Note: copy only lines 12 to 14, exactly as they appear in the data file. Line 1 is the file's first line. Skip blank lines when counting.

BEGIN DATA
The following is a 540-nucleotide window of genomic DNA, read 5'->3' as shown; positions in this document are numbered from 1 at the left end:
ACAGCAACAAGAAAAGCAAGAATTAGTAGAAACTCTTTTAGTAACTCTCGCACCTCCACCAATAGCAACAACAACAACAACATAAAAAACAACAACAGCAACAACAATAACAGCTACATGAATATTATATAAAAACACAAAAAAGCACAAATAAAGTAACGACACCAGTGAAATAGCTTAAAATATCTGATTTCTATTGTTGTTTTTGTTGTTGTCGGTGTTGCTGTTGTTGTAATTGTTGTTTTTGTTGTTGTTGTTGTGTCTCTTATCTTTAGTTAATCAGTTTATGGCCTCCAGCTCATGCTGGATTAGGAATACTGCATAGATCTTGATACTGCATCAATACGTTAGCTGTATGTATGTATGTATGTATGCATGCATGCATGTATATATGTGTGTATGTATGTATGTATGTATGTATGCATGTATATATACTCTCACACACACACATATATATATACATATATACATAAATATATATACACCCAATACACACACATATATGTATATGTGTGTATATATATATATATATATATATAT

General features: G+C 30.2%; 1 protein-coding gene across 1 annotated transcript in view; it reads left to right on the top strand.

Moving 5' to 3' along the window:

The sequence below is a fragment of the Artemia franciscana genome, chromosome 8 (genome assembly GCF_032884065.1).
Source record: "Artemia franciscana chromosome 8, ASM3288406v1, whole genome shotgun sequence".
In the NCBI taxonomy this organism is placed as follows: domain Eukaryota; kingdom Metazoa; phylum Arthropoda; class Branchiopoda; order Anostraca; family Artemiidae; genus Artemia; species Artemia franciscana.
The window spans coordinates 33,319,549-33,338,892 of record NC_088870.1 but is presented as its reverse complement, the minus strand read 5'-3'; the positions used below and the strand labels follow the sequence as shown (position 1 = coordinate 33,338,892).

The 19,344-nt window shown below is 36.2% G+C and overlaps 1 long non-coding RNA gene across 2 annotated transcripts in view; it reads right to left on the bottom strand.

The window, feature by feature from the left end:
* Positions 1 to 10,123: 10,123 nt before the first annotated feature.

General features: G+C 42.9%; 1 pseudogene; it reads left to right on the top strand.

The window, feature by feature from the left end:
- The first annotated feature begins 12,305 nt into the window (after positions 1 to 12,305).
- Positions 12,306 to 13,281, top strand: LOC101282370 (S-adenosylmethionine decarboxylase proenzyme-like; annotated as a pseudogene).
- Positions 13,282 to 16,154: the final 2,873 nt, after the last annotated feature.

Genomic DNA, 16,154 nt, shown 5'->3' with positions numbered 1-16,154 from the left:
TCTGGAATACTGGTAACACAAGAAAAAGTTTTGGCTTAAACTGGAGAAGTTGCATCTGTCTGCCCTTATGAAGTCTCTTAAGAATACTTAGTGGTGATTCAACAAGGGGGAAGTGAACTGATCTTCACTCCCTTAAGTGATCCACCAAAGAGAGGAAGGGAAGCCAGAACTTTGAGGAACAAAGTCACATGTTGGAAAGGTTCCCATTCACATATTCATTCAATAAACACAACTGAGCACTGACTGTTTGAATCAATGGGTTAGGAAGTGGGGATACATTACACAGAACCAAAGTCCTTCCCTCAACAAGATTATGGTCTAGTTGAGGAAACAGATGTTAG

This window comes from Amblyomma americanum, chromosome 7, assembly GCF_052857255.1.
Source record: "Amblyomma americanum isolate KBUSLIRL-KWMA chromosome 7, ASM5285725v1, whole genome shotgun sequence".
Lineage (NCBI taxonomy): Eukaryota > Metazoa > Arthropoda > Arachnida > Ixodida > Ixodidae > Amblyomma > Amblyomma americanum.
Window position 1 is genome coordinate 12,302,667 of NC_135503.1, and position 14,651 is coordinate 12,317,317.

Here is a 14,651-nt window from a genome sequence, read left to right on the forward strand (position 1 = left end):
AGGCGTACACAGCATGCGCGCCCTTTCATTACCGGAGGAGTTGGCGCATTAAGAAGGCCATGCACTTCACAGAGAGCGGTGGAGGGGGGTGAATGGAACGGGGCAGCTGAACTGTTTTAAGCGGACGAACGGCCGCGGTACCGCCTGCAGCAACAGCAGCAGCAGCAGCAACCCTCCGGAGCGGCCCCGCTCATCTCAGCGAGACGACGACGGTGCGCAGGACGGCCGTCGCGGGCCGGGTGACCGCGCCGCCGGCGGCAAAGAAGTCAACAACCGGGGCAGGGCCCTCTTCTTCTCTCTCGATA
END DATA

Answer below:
General features: G+C 42.9%; 1 pseudogene; it reads left to right on the top strand.

The window, feature by feature from the left end:
- The first annotated feature begins 12,305 nt into the window (after positions 1 to 12,305).